The best new songs we heard this week.

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Friday Five
KESH, Billie Eilish, Saint Etienne, Durand Jones & the Indications, and All Time Low
| Credit: Kelia Anne MacCluskey; Ebru Yildiz; Elaine Constantine; YBNL Nation; Hopeless Records

Every Friday, EW's music team runs down the five best songs of the week. In today's edition, Billie Eilish is happier than ever (or is she?), All Time Low and Pale Waves are anxious (or just bored?), and Saint Etienne samples Natalie Imbruglia (wait, what?).

"Happier Than Ever" — Billie Eilish

Stuck in a situationship? Billie Eilish is here to help. On the title track of her new sophomore album (co-written and produced by her big brother Finneas), the 19-year-old star proves once again how wise beyond her years she is. The soft airiness of her voice at the start of "Happier Than Ever" belies her scorn as she begins to shed a bad romance. "Do you read my interviews?/Or do you skip my avenue?/When you said you were passin' through/Was I even on your way?" she sings, her lyrics as much about her newfound fame and lack of privacy as they are about a careless, cavalier paramour. As the song opens up and Eilish starts to accept the truth — that this dude is a total loser — it explodes into a grungy breakup anthem drenched in crunchy electric guitars and distorted Sleigh Bells–y drums. If she logs on hurt but determined to heal, she signs off in a fit of unhinged rage: "I don't relate to you, no/'Cause I'd never treat me this shitty." The lesson here? It's okay to be pissed, as long as you let it all out. —Joshua Edwards

"Mind Maze" — KESH

It's so easy to get lost in the eerie, byzantine production of KESH's mesmerizing new single that its lyrics escape you entirely. Those clanging industrial beats and warped wraithlike vocals must be conveying the anguish and tragedy of a wounded lover, right? Actually, the only person breaking KESH's heart is herself. "'Mind Maze' is a song about getting in your own way," says the musician and visual artist (whom Moschino tapped to create and star in a campaign for its 2020 Picasso collection). "Knowing you have so much to give. So much to live for and contribute to things bigger than yourself. Yet being consistently drained by emotions and trapped in the narratives of past traumas." The track swells and swells until her inner turmoil reaches its dramatic peak at the halfway mark, as the singer succumbs to a chilling assault of ricocheting synths reminiscent of the Knife's haunted house classic "Silent Shout" that take hold and envelop her. Because sometimes the only way out is through it. —Jason Lamphier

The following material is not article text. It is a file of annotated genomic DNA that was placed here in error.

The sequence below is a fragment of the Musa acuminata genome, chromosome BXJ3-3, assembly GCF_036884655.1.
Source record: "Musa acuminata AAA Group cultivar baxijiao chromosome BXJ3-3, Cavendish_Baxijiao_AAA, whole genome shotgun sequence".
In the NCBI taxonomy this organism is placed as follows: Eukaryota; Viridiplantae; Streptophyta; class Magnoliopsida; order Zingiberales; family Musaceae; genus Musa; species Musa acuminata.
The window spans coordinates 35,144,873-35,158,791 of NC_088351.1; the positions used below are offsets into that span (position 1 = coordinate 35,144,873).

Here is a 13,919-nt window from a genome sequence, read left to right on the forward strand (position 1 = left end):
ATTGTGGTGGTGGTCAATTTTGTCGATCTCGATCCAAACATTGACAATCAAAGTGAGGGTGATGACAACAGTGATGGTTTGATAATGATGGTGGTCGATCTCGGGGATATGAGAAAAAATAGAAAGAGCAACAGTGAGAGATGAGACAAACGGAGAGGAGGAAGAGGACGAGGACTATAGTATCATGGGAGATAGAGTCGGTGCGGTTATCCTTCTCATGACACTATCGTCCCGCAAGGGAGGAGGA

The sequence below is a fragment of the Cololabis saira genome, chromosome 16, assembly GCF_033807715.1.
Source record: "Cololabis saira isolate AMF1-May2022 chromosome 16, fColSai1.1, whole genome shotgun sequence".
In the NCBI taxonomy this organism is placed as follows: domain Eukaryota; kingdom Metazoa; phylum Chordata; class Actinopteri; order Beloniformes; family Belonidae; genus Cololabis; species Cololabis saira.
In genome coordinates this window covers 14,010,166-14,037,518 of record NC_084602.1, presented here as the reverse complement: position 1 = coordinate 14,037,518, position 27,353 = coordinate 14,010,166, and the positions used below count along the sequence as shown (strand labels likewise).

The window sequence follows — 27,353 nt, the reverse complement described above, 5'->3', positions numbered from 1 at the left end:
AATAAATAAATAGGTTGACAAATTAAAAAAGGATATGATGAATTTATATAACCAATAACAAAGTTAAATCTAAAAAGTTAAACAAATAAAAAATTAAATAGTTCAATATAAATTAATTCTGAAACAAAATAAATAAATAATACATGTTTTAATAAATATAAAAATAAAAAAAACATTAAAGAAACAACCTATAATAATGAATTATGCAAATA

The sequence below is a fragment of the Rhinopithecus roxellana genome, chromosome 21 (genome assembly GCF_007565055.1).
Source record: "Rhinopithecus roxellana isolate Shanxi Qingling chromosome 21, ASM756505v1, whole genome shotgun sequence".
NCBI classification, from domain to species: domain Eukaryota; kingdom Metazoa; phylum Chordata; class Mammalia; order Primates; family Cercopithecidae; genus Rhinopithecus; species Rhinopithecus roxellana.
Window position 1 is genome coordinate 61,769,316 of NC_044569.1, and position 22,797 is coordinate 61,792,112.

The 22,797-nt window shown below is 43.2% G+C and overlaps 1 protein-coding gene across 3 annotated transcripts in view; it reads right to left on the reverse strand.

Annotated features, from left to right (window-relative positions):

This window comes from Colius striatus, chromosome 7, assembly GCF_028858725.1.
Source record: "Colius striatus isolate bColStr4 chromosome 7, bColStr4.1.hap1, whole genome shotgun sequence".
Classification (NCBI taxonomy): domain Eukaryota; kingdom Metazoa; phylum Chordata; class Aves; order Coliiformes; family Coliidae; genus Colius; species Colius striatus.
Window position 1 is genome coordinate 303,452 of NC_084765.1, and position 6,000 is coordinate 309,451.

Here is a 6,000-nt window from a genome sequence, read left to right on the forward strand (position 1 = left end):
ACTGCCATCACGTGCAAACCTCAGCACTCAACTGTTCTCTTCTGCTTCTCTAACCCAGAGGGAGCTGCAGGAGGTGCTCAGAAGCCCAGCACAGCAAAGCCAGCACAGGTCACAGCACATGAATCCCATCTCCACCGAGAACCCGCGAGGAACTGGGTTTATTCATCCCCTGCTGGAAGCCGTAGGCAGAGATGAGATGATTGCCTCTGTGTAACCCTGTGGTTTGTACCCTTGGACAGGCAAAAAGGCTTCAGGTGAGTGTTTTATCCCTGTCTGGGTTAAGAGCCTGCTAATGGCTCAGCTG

"Private Space" — Durand Jones & the Indications

There's plenty of silky retro soul making the rounds these days, but Indiana quintet Durand Jones & the Indications have the stuff on lock. Their just-released third album skirts gimmickry and pastiche for the real deal: Lush strings, twinkling harp, a sprinkling of woodwinds, a steady pitter-patter of drums, and Aaron Frazer's feathery falsetto come together for a funky, disco-laced trip down memory lane. If Bruno Mars and Anderson .Paak invited us in for some domestic bubble bath nookie, the Don Juan on the title track off Private Space longs to whisk us away to someplace even more special. Paris? Capri? Doesn't matter. All he needs is the moon, two hearts that "beat as one," and a night that stretches long into the morning. —Jason Lamphier

"PMA" — All Time Low feat. Pale Waves

When a song is able to meet you where you're at it, you feel it — like, really feel it. Given the existential dread that's seeping back into the air, the standout line in All Time Low's latest — "Doing your best while you die inside" — hits you like a semi. Railing against the world with British indie rockers Pale Waves, fronted by singer and guitarist Heather Baron-Gracie, the Maryland pop-punk vets (and rosé lovers) can't tell if they're bored or depressed or just hopelessly cynical. Watching Jeopardy doesn't help (sorry, LeVar), their therapist apparently hates them, and, as Baron-Gracie admits, "I don't think the melatonin works at all." Much like life right now, "PMA" (short for "postmodern anxiety") offers no resolution. But after the grim week we've just had, its pissed-off Emo Nite energy brings some much-needed catharsis. —Marcus Jones

"Pond House" — Saint Etienne

Acclaimed English trio Saint Etienne have been churning out consistently solid Balearic-style dance-pop for three decades, and this September they'll release their 10th studio album, I've Been Trying to Tell You. The twist? Accompanied by a film directed by fashion photographer Alasdair McLellan, the record is made up largely of samples culled from the years 1997 to 2001, a period defined by the Labour party's election victory and the 9/11 terrorist attacks. "It's about memory," says founding member Bob Stanley, "and how it can fog and play tricks on you. Specifically, it's about the late '90s, and current nostalgia for the '90s." Hence the sneaky snippet of "Beauty on the Fire," a deep cut from Aussie singer (and David Schwimmer ex) Natalie Imbruglia, that anchors the LP's first single, "Pond House." Propelled by massive trip-hop percussion and dotted with the sounds of seagulls crossing the sky, the languid track unfurls with the ease and luster of an Ibiza sunset — one you may have watched years ago but that you'll never forget. —Jason Lamphier

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